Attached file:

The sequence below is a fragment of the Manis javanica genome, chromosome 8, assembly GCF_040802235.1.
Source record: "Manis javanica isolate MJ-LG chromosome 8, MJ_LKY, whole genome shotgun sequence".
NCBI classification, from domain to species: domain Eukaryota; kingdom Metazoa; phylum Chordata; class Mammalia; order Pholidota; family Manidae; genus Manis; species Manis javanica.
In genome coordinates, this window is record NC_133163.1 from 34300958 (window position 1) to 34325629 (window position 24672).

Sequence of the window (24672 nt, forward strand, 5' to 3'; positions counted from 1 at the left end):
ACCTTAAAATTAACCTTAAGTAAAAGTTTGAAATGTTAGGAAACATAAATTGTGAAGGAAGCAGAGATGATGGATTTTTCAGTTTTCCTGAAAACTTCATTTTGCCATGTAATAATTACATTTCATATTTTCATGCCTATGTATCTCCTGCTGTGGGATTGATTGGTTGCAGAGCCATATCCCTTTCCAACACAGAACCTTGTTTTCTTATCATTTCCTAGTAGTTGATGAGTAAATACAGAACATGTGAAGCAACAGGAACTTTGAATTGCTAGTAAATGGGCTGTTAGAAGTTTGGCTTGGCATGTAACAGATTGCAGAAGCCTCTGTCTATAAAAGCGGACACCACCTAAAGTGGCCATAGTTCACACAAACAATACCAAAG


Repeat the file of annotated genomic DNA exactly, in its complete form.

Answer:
The sequence below is a fragment of the Manis javanica genome, chromosome 8, assembly GCF_040802235.1.
Source record: "Manis javanica isolate MJ-LG chromosome 8, MJ_LKY, whole genome shotgun sequence".
NCBI classification, from domain to species: domain Eukaryota; kingdom Metazoa; phylum Chordata; class Mammalia; order Pholidota; family Manidae; genus Manis; species Manis javanica.
In genome coordinates, this window is record NC_133163.1 from 34300958 (window position 1) to 34325629 (window position 24672).

Sequence of the window (24672 nt, forward strand, 5' to 3'; positions counted from 1 at the left end):
ACCTTAAAATTAACCTTAAGTAAAAGTTTGAAATGTTAGGAAACATAAATTGTGAAGGAAGCAGAGATGATGGATTTTTCAGTTTTCCTGAAAACTTCATTTTGCCATGTAATAATTACATTTCATATTTTCATGCCTATGTATCTCCTGCTGTGGGATTGATTGGTTGCAGAGCCATATCCCTTTCCAACACAGAACCTTGTTTTCTTATCATTTCCTAGTAGTTGATGAGTAAATACAGAACATGTGAAGCAACAGGAACTTTGAATTGCTAGTAAATGGGCTGTTAGAAGTTTGGCTTGGCATGTAACAGATTGCAGAAGCCTCTGTCTATAAAAGCGGACACCACCTAAAGTGGCCATAGTTCACACAAACAATACCAAAG